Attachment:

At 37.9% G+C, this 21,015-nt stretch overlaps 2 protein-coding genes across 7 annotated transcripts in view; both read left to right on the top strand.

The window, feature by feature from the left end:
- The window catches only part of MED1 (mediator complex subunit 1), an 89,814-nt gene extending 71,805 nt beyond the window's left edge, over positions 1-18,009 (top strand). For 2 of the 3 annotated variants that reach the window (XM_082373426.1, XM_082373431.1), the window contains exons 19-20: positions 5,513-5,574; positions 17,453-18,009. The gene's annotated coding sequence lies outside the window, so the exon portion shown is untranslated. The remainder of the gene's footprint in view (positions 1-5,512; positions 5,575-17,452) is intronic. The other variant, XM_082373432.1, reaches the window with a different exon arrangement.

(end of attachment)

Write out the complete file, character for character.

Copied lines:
At 37.9% G+C, this 21,015-nt stretch overlaps 2 protein-coding genes across 7 annotated transcripts in view; both read left to right on the top strand.

The window, feature by feature from the left end:
- The window catches only part of MED1 (mediator complex subunit 1), an 89,814-nt gene extending 71,805 nt beyond the window's left edge, over positions 1-18,009 (top strand). For 2 of the 3 annotated variants that reach the window (XM_082373426.1, XM_082373431.1), the window contains exons 19-20: positions 5,513-5,574; positions 17,453-18,009. The gene's annotated coding sequence lies outside the window, so the exon portion shown is untranslated. The remainder of the gene's footprint in view (positions 1-5,512; positions 5,575-17,452) is intronic. The other variant, XM_082373432.1, reaches the window with a different exon arrangement.